Sustainability : Fayetteville PWC and Bloom Energy to transform waste into clean community electricity

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The Fayetteville Public Works Commission (PWC) and Bloom Energy, a leading distributed energy company, announced plans to install and operate 1.5 megawatts of solid oxide fuel cells. Creating renewable energy from multiple biogas streams in the region, the new project will reduce emissions and advance the Fayetteville community’s efforts to meet North Carolina’s clean energy standards.

Bloom Energy’s fuel cells combine ambient air with fuel, such as biogas, to create electricity without combustion. Generating power from multiple biogas streams, the fuel cell installation – to be located adjacent to PWC’s P.O. Hoffer Water Treatment Facility – will be one of the first of its kind to blend multiple waste gas sources to produce clean, carbon-neutral electricity. The project will use biogas captured from PWC’s Cross Creak Water Reclamation facility, an adjacent landfill, and methane gases captured from local and neighboring swine farms.

As nations and cities continue to grow and urbanize, waste generation is expected to increase by 70 percent by 2050. Currently, waste gas generated from the wastewater treatment process and landfills is flared, a commonly used and controlled method for releasing the gas into the atmosphere, which contributes to air pollution. By reducing biogas flaring at the wastewater and landfill facilities, local emissions are averted, helping to improve air quality. The project will also use methane -- a potent greenhouse gas that accounts for 50 to 70 percent of biogas – from swine farms that would otherwise be released into the atmosphere.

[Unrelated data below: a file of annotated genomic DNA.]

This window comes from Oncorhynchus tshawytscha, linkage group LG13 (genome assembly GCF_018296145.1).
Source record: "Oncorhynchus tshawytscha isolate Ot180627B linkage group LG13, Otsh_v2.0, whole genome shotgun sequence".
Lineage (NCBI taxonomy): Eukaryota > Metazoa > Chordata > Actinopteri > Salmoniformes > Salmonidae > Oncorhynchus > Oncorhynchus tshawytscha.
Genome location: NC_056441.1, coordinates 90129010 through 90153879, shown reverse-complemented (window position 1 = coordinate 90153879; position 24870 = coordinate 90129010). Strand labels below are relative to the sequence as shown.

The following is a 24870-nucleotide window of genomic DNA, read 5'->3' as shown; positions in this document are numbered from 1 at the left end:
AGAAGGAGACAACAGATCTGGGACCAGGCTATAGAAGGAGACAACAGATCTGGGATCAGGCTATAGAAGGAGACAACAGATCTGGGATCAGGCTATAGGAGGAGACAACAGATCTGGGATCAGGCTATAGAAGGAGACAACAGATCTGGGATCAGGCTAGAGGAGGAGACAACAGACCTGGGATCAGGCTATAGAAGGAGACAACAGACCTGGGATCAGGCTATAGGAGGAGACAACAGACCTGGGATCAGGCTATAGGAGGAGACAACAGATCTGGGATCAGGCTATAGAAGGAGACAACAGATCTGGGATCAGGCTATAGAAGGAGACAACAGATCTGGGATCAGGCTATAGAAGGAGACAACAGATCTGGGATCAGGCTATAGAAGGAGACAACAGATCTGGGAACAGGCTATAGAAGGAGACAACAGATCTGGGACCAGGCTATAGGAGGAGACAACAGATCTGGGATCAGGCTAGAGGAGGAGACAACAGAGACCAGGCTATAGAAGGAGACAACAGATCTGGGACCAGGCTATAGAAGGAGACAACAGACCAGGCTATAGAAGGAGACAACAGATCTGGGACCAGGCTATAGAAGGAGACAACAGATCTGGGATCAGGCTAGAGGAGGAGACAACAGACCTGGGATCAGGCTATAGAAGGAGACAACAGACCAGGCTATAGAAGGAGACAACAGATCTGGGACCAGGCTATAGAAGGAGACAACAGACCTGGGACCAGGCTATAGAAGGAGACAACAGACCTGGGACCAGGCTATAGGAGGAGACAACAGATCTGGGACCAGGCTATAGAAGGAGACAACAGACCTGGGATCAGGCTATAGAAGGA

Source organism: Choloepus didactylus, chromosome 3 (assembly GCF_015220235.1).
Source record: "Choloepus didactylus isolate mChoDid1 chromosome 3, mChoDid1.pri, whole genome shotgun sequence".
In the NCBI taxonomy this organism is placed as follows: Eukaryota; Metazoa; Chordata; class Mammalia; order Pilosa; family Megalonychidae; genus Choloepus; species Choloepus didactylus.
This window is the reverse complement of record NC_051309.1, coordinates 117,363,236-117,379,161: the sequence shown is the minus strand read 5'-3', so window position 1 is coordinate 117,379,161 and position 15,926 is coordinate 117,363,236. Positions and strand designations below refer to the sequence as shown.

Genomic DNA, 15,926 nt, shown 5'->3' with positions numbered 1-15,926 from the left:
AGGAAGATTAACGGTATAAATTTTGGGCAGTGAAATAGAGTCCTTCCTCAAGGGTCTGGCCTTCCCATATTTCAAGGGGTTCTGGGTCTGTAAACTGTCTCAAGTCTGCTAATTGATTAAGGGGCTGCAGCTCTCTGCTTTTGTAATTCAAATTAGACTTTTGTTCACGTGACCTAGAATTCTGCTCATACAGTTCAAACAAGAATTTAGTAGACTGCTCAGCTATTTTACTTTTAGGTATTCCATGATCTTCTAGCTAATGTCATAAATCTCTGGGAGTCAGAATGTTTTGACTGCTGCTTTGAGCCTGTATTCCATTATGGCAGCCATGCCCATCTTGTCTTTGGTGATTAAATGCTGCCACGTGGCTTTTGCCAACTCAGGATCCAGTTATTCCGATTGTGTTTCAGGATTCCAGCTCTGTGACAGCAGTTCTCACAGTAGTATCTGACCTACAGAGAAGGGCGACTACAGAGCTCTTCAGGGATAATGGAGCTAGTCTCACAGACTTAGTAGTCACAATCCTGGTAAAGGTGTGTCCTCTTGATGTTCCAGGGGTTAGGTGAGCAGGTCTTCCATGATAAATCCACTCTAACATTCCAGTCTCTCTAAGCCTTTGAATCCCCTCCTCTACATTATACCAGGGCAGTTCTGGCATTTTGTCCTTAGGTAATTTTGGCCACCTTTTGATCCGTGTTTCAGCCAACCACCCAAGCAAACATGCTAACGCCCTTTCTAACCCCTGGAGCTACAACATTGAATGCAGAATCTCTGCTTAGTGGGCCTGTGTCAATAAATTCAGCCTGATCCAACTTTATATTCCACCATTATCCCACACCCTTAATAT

By utilizing multiple biogas streams, the waste-to-electricity project will provide reliable, always-on, and carbon-neutral electricity to meet the power demands equivalent to more than 1,000 homes. Bloom Energy’s fuel cells will complement PWC’s existing renewable energy sources, helping meet PWC’s North Carolina Renewable Energy and Energy Efficiency Portfolio Standard requirements.

The project will also complement the cleanup of industrial pollution that has threatened the Fayetteville community for more than two decades. Located adjacent to PWC’s P.O. Hoffer Water Treatment Facility, the fuel cell installation will also border the former Texfi industrial site, which is considered one of North Carolina’s most polluted sites due to residual industrial pollution and contaminated groundwater that poses a threat to the community’s drinking water and the Cape Fear River Basin.